Tuesday, May 29, 2018

Writing the Tough Stuff

By Charlotte Bennardo

As noted previously, this month's subject is tough subjects for kids. Today I think there are more books that deal with tough subjects than ever before. I can't name a single subject that hasn't been written about.

Photo courtesy of Vic Tor, Pexels


About divorce: The Great Treehouse War by Lisa Graff.

About bullying: The Swift Boys and Me by Kody Keplinger.

About the immigrant experience: Inside Out and Back Again by Thanhha Lai.

About death: Charlotte's Web by E.B. White.

About mental illness: Small as an Elephant by Jennifer Richard Jacobson.

About addiction: Tall Tales by Karen Day.

About sexuality issues: The Other Boy by M.G. Hennessey.

About racism: My Name is Bilal by Asma Mobin-Uddin MD

Obviously there are so many more books on these and other tough issues.

Personally, I don't write issue books. I don't think I could do them justice because my experience is limited even though these issues exist in my family. It's a rocky road writing these books because there is pressure to get the facts straight (which is problematic because we update our knowledge everyday and each experience is unique to the individual), to portray individuals in these situations fairly and accurately but if I don't know them well, or live with them or are them, can I do that, and finally, there is a movement in the industry that if it doesn't affect you intimately, maybe you shouldn't write it.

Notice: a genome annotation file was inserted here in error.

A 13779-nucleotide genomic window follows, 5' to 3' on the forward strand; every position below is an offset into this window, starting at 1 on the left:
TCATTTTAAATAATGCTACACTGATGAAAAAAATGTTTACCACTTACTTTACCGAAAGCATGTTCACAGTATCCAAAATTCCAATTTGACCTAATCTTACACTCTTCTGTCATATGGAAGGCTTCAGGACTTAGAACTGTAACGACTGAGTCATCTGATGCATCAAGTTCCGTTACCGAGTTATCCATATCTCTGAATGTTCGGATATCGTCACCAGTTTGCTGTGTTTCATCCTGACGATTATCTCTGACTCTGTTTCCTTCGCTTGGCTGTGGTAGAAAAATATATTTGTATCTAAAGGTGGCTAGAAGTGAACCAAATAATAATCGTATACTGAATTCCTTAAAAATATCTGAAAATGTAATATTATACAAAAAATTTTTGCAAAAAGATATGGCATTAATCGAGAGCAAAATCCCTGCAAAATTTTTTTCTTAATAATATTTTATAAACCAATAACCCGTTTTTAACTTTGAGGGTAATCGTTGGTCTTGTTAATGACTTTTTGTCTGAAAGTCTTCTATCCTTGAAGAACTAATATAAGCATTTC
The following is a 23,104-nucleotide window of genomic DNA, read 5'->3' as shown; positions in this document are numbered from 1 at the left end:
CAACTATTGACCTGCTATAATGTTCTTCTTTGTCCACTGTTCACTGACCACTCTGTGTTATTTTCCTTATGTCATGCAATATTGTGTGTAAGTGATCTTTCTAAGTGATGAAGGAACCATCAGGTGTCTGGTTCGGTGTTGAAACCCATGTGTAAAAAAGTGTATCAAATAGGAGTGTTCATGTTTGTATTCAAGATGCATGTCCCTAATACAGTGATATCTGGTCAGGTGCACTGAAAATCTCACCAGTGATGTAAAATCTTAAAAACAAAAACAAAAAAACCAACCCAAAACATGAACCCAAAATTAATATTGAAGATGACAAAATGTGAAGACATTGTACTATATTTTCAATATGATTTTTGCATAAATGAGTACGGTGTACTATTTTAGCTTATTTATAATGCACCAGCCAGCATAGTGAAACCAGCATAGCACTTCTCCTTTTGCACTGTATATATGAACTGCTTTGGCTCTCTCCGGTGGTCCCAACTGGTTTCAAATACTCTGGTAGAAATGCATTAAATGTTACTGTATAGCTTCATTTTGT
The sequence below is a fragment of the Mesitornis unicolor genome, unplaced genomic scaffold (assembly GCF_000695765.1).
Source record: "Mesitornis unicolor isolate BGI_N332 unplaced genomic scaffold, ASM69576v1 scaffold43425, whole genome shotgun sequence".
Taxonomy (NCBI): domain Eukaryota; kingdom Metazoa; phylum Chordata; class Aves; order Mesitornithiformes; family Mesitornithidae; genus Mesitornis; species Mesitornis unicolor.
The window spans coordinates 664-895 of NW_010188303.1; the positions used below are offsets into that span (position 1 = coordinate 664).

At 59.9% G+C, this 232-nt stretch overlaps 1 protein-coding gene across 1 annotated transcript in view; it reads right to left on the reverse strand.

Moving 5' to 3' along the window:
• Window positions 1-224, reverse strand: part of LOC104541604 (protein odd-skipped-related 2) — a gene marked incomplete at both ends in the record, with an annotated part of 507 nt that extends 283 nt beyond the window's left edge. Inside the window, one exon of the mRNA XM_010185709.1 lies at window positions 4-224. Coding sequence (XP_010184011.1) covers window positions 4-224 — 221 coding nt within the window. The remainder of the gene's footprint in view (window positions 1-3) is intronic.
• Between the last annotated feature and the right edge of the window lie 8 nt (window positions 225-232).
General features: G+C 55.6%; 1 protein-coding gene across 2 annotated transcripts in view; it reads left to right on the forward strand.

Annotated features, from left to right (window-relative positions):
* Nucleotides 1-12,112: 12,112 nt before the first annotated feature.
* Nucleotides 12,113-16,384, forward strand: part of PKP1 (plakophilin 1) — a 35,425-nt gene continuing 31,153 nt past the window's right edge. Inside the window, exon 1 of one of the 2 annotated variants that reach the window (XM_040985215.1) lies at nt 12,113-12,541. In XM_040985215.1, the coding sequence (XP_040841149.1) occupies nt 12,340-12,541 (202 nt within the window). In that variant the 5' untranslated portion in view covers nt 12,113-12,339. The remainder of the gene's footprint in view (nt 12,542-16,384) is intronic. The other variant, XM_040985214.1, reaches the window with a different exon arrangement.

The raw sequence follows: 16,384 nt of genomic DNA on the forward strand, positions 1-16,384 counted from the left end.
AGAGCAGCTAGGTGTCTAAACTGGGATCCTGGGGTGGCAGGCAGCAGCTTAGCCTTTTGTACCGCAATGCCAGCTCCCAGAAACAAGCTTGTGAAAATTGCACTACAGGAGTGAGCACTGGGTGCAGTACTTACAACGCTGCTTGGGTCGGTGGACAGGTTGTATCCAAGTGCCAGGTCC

And it's not what I want to write. I prefer science, humor, fiction, unbelievable circumstances and characters that you may not like- ever. I don't believe life--or a book--will, or should, always have a happy ending. So I leave those issues in the hands of authors who not only want to tackle the subjects, but are able. A lot of people dance, but not everyone is a ballerina. I'm a writer, just not a 'tough issue' one.

It is comforting knowing that whatever the subject, whatever the age, there seems to be a book (or many) out there, waiting to offer its wisdom, guidance, and comfort to the young reader.

1 comment:

  1. We all have our own place in the writing world, don't we? That's what makes reading so exciting--each author takes us on a unique adventure.

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